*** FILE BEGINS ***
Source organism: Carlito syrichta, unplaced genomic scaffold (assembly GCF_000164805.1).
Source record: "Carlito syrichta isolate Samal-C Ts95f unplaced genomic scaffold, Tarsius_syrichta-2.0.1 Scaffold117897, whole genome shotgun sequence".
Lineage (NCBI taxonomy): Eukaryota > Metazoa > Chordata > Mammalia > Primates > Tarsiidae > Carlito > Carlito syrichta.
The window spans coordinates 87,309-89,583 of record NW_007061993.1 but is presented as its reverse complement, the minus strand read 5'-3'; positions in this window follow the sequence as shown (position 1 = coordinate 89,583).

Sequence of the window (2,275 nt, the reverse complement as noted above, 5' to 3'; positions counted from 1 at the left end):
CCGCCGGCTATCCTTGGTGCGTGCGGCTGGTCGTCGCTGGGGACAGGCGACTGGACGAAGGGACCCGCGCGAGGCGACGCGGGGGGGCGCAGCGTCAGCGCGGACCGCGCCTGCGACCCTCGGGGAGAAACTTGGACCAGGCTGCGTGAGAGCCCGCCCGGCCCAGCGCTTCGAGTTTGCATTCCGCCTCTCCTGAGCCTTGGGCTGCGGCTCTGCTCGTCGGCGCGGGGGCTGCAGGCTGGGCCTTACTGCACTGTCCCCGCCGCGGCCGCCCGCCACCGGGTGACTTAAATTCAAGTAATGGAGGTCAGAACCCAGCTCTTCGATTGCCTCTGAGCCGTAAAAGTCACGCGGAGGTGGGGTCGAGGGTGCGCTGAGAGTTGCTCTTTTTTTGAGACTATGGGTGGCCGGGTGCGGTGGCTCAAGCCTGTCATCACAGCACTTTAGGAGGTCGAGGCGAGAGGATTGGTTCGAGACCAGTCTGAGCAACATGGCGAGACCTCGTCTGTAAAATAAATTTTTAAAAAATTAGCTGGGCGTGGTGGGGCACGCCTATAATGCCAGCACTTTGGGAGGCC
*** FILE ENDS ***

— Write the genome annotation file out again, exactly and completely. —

Source organism: Carlito syrichta, unplaced genomic scaffold (assembly GCF_000164805.1).
Source record: "Carlito syrichta isolate Samal-C Ts95f unplaced genomic scaffold, Tarsius_syrichta-2.0.1 Scaffold117897, whole genome shotgun sequence".
Lineage (NCBI taxonomy): Eukaryota > Metazoa > Chordata > Mammalia > Primates > Tarsiidae > Carlito > Carlito syrichta.
The window spans coordinates 87,309-89,583 of record NW_007061993.1 but is presented as its reverse complement, the minus strand read 5'-3'; positions in this window follow the sequence as shown (position 1 = coordinate 89,583).

Sequence of the window (2,275 nt, the reverse complement as noted above, 5' to 3'; positions counted from 1 at the left end):
CCGCCGGCTATCCTTGGTGCGTGCGGCTGGTCGTCGCTGGGGACAGGCGACTGGACGAAGGGACCCGCGCGAGGCGACGCGGGGGGGCGCAGCGTCAGCGCGGACCGCGCCTGCGACCCTCGGGGAGAAACTTGGACCAGGCTGCGTGAGAGCCCGCCCGGCCCAGCGCTTCGAGTTTGCATTCCGCCTCTCCTGAGCCTTGGGCTGCGGCTCTGCTCGTCGGCGCGGGGGCTGCAGGCTGGGCCTTACTGCACTGTCCCCGCCGCGGCCGCCCGCCACCGGGTGACTTAAATTCAAGTAATGGAGGTCAGAACCCAGCTCTTCGATTGCCTCTGAGCCGTAAAAGTCACGCGGAGGTGGGGTCGAGGGTGCGCTGAGAGTTGCTCTTTTTTTGAGACTATGGGTGGCCGGGTGCGGTGGCTCAAGCCTGTCATCACAGCACTTTAGGAGGTCGAGGCGAGAGGATTGGTTCGAGACCAGTCTGAGCAACATGGCGAGACCTCGTCTGTAAAATAAATTTTTAAAAAATTAGCTGGGCGTGGTGGGGCACGCCTATAATGCCAGCACTTTGGGAGGCC